this first such campaign for the
Boy Scout movement in Greater
Cleveland will enable the expan
sion of all services being cramped
by the steady growth in member
Reach New High
Inspections of all kinds were
upped by the Sanitary, Weights
and Measures department of the
city in 1957. These ran from 429
inspections of grocery stores over
211 the previous year, to 483
routine rat check-ups over 361 the
year before. This increased activity
was due to an enlarged force. The
whole paid off in an exceptionally
good year, healthwise and cleanli
ness wise all around.
Every business handling food in
any manner comes under inspec
tions by this department. Included
also are barber shops, beauty
shops, motion picture houses and
During the year 147 dog bites
reported (106 in 1956), 59 canines
were picked up by the Animal
Protective League and 147 found
themselves in a kennel until their
owners located them. East Cleve
land maintains a continuing ban
on dogs running loose.
Scales, in stores, gasoline sta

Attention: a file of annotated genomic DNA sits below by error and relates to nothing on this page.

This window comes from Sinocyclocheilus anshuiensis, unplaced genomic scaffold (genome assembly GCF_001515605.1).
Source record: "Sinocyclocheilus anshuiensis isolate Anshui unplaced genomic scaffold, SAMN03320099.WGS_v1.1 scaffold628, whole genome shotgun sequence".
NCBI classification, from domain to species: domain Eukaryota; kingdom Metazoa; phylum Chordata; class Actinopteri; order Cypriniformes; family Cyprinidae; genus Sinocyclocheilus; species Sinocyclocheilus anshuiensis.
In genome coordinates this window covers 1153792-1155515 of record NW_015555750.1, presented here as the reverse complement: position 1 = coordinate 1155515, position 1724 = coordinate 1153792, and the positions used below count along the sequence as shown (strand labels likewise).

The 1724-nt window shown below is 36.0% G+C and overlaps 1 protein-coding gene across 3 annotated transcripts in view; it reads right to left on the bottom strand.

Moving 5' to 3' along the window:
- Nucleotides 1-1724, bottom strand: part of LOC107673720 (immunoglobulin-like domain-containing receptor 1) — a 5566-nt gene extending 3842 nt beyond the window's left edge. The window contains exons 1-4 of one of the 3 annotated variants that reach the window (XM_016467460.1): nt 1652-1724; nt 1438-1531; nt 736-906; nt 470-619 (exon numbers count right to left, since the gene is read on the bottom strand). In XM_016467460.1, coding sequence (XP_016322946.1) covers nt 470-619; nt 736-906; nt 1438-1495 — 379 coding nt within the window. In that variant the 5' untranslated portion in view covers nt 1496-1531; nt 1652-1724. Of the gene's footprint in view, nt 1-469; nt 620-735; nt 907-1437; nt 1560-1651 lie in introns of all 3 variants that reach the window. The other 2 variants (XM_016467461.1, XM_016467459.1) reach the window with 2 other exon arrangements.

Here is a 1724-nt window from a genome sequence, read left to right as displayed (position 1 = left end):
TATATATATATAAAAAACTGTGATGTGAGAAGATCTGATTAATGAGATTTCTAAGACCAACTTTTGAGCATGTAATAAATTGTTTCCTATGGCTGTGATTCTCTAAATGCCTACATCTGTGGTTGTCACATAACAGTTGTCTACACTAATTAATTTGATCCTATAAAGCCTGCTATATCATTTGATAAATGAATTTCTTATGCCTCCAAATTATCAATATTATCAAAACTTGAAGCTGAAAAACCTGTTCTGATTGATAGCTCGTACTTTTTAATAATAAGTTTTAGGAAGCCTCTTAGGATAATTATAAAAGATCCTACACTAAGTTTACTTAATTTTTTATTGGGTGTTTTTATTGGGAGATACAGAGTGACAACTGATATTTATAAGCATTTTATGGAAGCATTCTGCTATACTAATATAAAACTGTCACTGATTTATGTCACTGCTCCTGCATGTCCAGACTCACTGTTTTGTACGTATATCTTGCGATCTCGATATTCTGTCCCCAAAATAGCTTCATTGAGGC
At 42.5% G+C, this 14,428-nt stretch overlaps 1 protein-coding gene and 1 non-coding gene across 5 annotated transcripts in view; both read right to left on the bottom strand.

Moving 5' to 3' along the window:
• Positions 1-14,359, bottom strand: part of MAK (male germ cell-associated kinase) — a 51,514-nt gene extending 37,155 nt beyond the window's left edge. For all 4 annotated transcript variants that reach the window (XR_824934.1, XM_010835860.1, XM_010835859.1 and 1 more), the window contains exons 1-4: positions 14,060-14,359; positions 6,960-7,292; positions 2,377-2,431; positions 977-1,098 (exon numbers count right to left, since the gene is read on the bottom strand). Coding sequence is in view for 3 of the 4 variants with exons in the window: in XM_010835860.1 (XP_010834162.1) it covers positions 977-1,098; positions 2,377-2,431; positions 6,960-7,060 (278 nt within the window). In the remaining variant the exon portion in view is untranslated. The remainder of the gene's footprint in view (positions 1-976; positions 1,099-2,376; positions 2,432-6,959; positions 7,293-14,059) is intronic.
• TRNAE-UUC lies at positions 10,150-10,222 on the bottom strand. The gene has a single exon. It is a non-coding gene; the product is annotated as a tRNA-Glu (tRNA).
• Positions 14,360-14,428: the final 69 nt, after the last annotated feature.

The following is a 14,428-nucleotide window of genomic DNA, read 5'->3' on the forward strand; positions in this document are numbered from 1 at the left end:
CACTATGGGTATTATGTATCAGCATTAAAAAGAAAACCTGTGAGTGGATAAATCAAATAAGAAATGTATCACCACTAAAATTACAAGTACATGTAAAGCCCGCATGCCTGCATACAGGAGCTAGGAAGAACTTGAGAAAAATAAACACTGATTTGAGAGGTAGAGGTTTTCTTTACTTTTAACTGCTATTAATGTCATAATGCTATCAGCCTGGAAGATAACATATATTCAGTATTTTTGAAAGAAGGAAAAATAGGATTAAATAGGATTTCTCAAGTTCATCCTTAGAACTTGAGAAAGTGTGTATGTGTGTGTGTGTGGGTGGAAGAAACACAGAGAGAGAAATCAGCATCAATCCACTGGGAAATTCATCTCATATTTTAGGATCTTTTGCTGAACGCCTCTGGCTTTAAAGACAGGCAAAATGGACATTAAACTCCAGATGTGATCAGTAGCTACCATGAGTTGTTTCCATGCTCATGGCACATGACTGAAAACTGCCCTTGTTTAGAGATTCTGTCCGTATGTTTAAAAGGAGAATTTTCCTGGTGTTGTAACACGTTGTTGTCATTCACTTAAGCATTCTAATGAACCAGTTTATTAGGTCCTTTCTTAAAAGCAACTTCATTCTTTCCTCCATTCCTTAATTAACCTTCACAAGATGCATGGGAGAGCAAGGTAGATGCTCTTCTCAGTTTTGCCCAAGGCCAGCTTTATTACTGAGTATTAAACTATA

tions and trucks, come in for addi
tional inspections. All stores
handling pre-packaged meals were
checked monthly for accuracy in
marking the weight on the pack
age. Despite the elimination of the
stamping of each piece of poultry,
since this inspection is now made
prior to delivery, the city makes
a periodic check.
The East Cleveland YMCA
Church Basketball League will
sponsor a Carnival on Tuesday,
February Sth with Windermere
Methodist, first round winner,
meeting a team from the Heights
league. In a second game an all
star team selected from the other
players will meet another outside
team yet to be chosen.
Games will start at 7:30 and
30 p. m. at Stroup Hall, in the
Euclid at Holyoke aves.
Mr. and Mrs. Ronald
3341 Sylvanhurst rd.,
the birth of their first child, a boy,
Ronald William, January 28th
weight eight pounds ten ounces.
Mrs. Torrence is the former Caro
East Cleveland Leader
Published in Conjunction with The SCOOP in Northeast Cleveland and The News-Journal In Euclid